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Up until the 7th century BC there was very little iron present in Egypt, as this material only became commonly used once the Assyrians invaded at that time; in fact, the ancient Egyptians regarded iron as an impure metal associated with Seth, the spirit of evil who according to Egyptian tradition governed the central deserts of Africa. A few examples of meteoric iron have been found which predate the Assyrians, but this consists largely of small ornamental beads.
Stone sculpture of Horus in Egypt.
The large unfinished obelisk in the Aswan quarry.
Archaeologists claim the female ruler known as Hatshepsut, who came to the throne in 1478 BC sanctioned the construction of the bigger of the two. It is nearly one third larger than any ancient Egyptian obelisk ever erected. If finished, it would have measured around 42 m (approximately 137 feet) and would have weighed nearly 1,200 tons.
The greatest questions that arise are: what tools could have been used to shape this massive stone monument, and how were the Egyptians planning on raising it out of the pit in which it sits, taking into account its immense size. To the former, most Egyptologists believe that round and hand-held stone dolerite pounders were the main tools being used.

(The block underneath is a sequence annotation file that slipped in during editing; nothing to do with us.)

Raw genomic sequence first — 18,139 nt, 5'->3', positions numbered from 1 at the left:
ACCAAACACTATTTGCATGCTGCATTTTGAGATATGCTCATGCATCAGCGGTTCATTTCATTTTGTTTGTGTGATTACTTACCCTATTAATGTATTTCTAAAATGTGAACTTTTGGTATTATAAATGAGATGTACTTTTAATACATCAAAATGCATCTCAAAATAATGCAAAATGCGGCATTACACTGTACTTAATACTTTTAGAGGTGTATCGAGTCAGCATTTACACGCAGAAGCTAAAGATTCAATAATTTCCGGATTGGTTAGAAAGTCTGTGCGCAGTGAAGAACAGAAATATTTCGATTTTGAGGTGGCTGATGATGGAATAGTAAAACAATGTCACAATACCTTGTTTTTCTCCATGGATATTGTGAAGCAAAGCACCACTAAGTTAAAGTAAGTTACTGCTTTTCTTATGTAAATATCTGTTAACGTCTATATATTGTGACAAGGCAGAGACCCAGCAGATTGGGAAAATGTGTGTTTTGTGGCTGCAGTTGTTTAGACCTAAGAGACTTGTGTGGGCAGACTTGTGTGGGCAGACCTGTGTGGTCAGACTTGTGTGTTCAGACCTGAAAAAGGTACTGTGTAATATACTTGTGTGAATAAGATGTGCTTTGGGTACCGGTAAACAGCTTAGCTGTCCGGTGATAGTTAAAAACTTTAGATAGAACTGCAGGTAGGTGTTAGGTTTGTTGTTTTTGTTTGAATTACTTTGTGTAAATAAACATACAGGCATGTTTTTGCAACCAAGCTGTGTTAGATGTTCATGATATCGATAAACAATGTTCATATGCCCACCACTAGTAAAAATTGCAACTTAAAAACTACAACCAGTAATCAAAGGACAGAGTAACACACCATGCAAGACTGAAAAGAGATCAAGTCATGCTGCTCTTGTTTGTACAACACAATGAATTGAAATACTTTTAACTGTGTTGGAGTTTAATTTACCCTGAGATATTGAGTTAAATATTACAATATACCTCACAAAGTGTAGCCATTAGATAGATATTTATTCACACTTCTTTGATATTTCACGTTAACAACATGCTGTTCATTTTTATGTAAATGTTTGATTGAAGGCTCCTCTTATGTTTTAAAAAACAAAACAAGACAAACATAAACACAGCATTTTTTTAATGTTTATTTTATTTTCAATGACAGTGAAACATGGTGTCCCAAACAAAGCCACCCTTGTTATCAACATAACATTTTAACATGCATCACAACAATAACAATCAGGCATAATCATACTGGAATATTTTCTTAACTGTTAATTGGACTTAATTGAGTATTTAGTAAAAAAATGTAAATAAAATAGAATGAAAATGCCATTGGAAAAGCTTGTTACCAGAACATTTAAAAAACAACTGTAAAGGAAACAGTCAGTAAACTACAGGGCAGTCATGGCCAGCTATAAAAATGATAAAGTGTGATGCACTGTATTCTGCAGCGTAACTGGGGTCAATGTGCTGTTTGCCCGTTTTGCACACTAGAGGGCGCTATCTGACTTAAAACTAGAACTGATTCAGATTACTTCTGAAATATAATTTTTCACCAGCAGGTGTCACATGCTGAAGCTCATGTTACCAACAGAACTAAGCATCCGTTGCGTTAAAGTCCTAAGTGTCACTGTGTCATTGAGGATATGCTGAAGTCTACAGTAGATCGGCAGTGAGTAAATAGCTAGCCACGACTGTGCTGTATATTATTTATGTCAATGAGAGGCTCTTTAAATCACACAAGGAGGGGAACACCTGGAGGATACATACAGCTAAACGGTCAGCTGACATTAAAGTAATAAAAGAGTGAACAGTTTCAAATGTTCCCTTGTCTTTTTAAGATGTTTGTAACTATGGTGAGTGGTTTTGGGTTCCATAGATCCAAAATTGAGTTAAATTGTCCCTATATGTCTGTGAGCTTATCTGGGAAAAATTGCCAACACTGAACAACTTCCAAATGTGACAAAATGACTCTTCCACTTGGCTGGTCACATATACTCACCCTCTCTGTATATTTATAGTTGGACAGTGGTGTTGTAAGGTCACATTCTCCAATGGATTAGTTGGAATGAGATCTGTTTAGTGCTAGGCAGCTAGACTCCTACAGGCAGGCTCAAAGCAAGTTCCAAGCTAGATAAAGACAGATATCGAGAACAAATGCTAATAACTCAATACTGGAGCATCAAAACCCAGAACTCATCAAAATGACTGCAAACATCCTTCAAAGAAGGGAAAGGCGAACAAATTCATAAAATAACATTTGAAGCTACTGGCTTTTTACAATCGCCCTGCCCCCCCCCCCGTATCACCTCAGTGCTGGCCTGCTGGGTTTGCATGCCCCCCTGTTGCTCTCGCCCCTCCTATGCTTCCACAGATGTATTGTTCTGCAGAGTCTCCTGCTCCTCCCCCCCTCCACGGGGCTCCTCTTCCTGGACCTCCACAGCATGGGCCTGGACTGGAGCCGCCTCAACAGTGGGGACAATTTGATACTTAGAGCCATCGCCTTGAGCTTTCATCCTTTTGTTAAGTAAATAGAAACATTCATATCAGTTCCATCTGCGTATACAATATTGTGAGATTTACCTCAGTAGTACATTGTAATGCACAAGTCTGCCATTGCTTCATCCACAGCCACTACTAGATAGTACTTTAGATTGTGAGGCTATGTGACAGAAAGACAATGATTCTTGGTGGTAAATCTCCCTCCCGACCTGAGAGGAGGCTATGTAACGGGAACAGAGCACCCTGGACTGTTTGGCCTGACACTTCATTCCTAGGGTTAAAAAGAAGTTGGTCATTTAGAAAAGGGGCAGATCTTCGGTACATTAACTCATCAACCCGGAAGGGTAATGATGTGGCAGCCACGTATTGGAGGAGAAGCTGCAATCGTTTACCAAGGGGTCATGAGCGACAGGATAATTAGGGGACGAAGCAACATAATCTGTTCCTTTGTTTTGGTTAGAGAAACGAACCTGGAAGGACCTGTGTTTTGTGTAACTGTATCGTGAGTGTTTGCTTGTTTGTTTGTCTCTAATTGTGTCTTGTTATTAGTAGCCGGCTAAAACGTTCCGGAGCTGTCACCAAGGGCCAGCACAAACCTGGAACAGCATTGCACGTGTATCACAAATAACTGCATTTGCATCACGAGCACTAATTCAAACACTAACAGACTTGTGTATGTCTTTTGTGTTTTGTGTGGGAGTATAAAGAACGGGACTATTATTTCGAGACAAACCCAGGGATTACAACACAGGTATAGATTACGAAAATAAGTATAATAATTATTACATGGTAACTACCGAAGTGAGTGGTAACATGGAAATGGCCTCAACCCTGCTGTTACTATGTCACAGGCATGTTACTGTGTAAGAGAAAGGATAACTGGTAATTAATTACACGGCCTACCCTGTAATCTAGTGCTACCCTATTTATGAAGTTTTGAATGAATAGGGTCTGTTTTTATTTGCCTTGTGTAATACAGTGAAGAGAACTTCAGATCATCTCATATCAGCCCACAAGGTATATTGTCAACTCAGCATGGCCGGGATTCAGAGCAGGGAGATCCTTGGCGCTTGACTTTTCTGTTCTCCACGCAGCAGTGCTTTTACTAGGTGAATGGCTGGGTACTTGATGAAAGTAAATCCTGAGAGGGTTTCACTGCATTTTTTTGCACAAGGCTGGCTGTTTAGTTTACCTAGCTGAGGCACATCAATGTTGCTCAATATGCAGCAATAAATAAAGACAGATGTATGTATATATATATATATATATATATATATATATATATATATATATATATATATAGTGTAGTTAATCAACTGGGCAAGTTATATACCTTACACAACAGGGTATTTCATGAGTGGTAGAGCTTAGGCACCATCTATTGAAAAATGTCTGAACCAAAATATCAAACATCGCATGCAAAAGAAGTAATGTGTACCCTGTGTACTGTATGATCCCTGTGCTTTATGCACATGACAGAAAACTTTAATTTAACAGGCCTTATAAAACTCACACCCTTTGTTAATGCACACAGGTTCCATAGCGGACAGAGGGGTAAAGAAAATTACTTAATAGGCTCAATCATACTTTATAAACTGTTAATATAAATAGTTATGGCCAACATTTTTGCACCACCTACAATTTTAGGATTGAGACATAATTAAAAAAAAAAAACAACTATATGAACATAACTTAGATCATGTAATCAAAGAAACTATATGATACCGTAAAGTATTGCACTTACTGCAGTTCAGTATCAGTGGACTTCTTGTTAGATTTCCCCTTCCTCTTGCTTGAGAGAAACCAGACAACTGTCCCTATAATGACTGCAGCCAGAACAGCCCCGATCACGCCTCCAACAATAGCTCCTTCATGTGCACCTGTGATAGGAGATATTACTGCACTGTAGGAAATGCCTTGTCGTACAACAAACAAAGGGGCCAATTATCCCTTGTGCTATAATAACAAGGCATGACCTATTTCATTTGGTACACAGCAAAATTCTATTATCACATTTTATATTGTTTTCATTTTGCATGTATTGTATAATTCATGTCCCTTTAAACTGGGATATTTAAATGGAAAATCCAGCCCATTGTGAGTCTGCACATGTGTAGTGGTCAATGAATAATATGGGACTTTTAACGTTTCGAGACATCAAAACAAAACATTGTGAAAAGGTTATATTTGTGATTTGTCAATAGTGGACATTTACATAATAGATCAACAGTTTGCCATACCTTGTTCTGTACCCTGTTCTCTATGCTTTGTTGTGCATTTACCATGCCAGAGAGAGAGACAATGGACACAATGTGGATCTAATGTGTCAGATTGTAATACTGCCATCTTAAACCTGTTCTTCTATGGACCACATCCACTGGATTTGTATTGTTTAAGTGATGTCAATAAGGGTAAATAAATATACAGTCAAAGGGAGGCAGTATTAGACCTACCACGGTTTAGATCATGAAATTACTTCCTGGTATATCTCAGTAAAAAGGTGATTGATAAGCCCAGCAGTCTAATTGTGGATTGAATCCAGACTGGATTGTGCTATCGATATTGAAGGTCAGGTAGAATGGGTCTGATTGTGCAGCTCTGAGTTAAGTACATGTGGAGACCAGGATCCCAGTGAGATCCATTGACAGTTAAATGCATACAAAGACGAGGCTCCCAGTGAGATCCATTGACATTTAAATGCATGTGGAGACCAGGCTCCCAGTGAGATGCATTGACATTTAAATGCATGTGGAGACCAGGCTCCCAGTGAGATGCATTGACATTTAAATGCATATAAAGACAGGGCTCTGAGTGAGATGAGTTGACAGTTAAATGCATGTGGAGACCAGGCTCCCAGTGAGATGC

What Tool Did the Shaping? The idea that hand held pounders were responsible for the shaping of the unfinished obelisk has to be dismissed, and yet, what kind of technology could possibly have been responsible? Chris Dunn's opinion is that if one observes the pattern left by the tool which did the actual shaping, especially in the walls of the trenches that surround the unfinished obelisk, there is an even pattern which would unlikely have occurred if hand tools such as the pounders were used.
originally posted by: Raggedyman
They probably carved into the rock when it was wet, or a mold would also be logical
originally posted by: Sapphire
I've always been mesmerized by the brilliant artwork and structures of Egypt, so here's a little piece on their technology. I welcome commentary from those who are more familiar with details regarding the tools they may of used, my area has always remained prominently in their art and carvings along with their communication through hieroglyphs, there's still much we don't know about this ancient culture.